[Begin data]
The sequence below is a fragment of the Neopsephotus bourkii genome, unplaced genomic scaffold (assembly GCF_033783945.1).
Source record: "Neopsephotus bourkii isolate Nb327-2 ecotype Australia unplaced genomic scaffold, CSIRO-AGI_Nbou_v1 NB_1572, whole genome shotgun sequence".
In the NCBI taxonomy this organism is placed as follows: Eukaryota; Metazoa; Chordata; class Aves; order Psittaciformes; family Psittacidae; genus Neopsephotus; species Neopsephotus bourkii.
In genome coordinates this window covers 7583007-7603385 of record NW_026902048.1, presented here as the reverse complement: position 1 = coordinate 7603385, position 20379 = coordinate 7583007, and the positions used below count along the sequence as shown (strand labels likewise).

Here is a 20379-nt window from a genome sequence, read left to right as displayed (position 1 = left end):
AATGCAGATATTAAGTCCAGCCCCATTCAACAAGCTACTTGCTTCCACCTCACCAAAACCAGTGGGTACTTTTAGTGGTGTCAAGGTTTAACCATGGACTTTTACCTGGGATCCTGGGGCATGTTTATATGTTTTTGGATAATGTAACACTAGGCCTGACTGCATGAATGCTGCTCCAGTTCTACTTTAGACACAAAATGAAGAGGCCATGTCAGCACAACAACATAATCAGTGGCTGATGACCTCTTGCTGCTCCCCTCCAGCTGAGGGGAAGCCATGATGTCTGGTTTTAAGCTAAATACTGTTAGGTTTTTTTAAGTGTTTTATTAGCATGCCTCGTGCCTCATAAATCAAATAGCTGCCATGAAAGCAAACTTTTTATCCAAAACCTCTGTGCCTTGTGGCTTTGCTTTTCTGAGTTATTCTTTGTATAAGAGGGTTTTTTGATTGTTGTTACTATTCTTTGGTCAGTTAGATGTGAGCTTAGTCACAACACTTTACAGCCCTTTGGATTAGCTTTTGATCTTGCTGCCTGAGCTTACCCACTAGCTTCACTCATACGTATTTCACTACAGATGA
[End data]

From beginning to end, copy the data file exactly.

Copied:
The sequence below is a fragment of the Neopsephotus bourkii genome, unplaced genomic scaffold (assembly GCF_033783945.1).
Source record: "Neopsephotus bourkii isolate Nb327-2 ecotype Australia unplaced genomic scaffold, CSIRO-AGI_Nbou_v1 NB_1572, whole genome shotgun sequence".
In the NCBI taxonomy this organism is placed as follows: Eukaryota; Metazoa; Chordata; class Aves; order Psittaciformes; family Psittacidae; genus Neopsephotus; species Neopsephotus bourkii.
In genome coordinates this window covers 7583007-7603385 of record NW_026902048.1, presented here as the reverse complement: position 1 = coordinate 7603385, position 20379 = coordinate 7583007, and the positions used below count along the sequence as shown (strand labels likewise).

Here is a 20379-nt window from a genome sequence, read left to right as displayed (position 1 = left end):
AATGCAGATATTAAGTCCAGCCCCATTCAACAAGCTACTTGCTTCCACCTCACCAAAACCAGTGGGTACTTTTAGTGGTGTCAAGGTTTAACCATGGACTTTTACCTGGGATCCTGGGGCATGTTTATATGTTTTTGGATAATGTAACACTAGGCCTGACTGCATGAATGCTGCTCCAGTTCTACTTTAGACACAAAATGAAGAGGCCATGTCAGCACAACAACATAATCAGTGGCTGATGACCTCTTGCTGCTCCCCTCCAGCTGAGGGGAAGCCATGATGTCTGGTTTTAAGCTAAATACTGTTAGGTTTTTTTAAGTGTTTTATTAGCATGCCTCGTGCCTCATAAATCAAATAGCTGCCATGAAAGCAAACTTTTTATCCAAAACCTCTGTGCCTTGTGGCTTTGCTTTTCTGAGTTATTCTTTGTATAAGAGGGTTTTTTGATTGTTGTTACTATTCTTTGGTCAGTTAGATGTGAGCTTAGTCACAACACTTTACAGCCCTTTGGATTAGCTTTTGATCTTGCTGCCTGAGCTTACCCACTAGCTTCACTCATACGTATTTCACTACAGATGA